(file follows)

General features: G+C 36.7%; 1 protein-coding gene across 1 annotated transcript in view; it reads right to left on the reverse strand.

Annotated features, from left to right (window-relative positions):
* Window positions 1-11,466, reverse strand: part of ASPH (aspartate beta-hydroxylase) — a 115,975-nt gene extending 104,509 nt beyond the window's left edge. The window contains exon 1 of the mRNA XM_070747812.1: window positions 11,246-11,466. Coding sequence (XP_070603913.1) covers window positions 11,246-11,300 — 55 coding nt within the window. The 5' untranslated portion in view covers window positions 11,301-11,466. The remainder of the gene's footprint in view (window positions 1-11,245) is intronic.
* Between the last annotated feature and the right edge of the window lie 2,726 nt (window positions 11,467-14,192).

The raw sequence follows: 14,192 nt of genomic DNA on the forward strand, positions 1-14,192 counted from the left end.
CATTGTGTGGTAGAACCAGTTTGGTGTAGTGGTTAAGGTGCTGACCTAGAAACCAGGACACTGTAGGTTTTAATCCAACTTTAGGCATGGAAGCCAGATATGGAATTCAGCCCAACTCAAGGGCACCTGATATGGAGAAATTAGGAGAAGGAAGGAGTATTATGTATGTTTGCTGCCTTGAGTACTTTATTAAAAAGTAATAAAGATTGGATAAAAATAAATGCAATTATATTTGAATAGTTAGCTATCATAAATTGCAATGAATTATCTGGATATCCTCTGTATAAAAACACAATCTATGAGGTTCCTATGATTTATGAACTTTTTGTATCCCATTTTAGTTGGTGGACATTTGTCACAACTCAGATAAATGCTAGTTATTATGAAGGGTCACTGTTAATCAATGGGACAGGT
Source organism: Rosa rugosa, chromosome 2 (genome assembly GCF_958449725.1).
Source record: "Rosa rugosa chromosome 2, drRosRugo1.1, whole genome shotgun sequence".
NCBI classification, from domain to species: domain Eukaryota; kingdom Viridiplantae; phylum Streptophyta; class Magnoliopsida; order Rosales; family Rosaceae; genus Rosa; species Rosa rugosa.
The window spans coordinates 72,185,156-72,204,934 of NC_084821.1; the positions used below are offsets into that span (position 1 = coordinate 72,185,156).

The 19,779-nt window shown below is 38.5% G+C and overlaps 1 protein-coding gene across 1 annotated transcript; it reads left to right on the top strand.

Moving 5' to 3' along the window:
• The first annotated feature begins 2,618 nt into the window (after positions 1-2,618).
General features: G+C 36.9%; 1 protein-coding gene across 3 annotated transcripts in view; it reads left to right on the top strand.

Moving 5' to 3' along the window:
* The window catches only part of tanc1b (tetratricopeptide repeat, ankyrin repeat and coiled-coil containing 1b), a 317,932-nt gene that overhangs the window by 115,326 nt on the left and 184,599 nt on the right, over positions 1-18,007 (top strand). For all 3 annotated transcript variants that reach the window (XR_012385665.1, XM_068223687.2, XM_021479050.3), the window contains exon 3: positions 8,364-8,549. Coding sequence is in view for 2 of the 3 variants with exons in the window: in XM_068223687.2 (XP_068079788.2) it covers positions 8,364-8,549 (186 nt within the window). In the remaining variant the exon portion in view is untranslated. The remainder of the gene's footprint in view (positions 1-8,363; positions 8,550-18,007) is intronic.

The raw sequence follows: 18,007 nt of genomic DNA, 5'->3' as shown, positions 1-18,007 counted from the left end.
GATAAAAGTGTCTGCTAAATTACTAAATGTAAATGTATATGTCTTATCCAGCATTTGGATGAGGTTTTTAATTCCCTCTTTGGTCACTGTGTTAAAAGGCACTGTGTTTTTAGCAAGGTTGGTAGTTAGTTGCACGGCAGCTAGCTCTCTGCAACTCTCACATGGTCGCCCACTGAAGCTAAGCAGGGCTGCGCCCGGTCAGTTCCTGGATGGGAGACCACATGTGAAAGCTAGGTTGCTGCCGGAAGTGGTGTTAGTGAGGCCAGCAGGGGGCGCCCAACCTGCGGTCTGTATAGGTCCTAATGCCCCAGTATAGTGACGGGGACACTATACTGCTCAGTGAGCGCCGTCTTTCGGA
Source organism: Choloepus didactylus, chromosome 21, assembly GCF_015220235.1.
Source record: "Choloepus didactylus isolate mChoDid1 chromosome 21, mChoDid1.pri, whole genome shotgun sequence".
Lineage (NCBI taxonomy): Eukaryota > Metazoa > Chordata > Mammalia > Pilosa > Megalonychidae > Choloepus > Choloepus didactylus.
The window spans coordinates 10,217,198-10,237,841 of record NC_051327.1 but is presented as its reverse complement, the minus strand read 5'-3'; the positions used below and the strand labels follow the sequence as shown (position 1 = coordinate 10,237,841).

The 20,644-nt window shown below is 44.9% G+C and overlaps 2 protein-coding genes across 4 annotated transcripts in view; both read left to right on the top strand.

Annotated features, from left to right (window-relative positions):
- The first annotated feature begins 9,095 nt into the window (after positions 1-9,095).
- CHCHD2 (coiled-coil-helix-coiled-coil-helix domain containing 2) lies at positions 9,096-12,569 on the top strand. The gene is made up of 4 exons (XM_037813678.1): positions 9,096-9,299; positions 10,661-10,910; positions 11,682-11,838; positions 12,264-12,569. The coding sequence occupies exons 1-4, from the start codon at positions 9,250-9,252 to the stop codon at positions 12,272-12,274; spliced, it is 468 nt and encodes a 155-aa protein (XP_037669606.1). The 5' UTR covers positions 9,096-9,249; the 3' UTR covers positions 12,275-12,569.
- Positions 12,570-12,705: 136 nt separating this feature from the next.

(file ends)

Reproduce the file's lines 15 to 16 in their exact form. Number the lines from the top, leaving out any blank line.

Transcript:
Moving 5' to 3' along the window:
* The window catches only part of tanc1b (tetratricopeptide repeat, ankyrin repeat and coiled-coil containing 1b), a 317,932-nt gene that overhangs the window by 115,326 nt on the left and 184,599 nt on the right, over positions 1-18,007 (top strand). For all 3 annotated transcript variants that reach the window (XR_012385665.1, XM_068223687.2, XM_021479050.3), the window contains exon 3: positions 8,364-8,549. Coding sequence is in view for 2 of the 3 variants with exons in the window: in XM_068223687.2 (XP_068079788.2) it covers positions 8,364-8,549 (186 nt within the window). In the remaining variant the exon portion in view is untranslated. The remainder of the gene's footprint in view (positions 1-8,363; positions 8,550-18,007) is intronic.